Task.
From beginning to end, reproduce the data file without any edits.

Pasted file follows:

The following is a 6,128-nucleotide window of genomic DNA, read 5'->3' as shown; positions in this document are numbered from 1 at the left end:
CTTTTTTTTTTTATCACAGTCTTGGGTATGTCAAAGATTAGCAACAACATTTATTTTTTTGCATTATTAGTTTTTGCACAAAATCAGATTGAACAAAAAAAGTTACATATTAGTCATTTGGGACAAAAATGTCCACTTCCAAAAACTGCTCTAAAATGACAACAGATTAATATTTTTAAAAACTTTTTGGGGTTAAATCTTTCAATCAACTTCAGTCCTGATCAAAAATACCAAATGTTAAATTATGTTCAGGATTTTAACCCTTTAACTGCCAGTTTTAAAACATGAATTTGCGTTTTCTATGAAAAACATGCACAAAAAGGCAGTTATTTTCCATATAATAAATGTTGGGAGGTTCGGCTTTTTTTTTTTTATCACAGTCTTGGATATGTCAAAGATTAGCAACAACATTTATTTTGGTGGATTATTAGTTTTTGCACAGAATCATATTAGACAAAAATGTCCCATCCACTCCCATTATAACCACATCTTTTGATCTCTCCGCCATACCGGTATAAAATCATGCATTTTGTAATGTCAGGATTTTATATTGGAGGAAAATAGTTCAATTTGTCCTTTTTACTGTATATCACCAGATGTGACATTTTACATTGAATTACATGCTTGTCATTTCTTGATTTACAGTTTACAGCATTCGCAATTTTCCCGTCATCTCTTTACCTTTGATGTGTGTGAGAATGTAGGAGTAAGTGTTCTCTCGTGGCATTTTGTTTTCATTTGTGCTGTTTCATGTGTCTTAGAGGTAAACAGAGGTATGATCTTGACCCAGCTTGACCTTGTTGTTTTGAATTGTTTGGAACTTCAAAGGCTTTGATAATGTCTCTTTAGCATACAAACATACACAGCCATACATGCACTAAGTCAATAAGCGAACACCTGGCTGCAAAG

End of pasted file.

The following is a 6,128-nucleotide window of genomic DNA, read 5'->3' as shown; positions in this document are numbered from 1 at the left end:
CTTTTTTTTTTTATCACAGTCTTGGGTATGTCAAAGATTAGCAACAACATTTATTTTTTTGCATTATTAGTTTTTGCACAAAATCAGATTGAACAAAAAAAGTTACATATTAGTCATTTGGGACAAAAATGTCCACTTCCAAAAACTGCTCTAAAATGACAACAGATTAATATTTTTAAAAACTTTTTGGGGTTAAATCTTTCAATCAACTTCAGTCCTGATCAAAAATACCAAATGTTAAATTATGTTCAGGATTTTAACCCTTTAACTGCCAGTTTTAAAACATGAATTTGCGTTTTCTATGAAAAACATGCACAAAAAGGCAGTTATTTTCCATATAATAAATGTTGGGAGGTTCGGCTTTTTTTTTTTTATCACAGTCTTGGATATGTCAAAGATTAGCAACAACATTTATTTTGGTGGATTATTAGTTTTTGCACAGAATCATATTAGACAAAAATGTCCCATCCACTCCCATTATAACCACATCTTTTGATCTCTCCGCCATACCGGTATAAAATCATGCATTTTGTAATGTCAGGATTTTATATTGGAGGAAAATAGTTCAATTTGTCCTTTTTACTGTATATCACCAGATGTGACATTTTACATTGAATTACATGCTTGTCATTTCTTGATTTACAGTTTACAGCATTCGCAATTTTCCCGTCATCTCTTTACCTTTGATGTGTGTGAGAATGTAGGAGTAAGTGTTCTCTCGTGGCATTTTGTTTTCATTTGTGCTGTTTCATGTGTCTTAGAGGTAAACAGAGGTATGATCTTGACCCAGCTTGACCTTGTTGTTTTGAATTGTTTGGAACTTCAAAGGCTTTGATAATGTCTCTTTAGCATACAAACATACACAGCCATACATGCACTAAGTCAATAAGCGAACACCTGGCTGCAAAG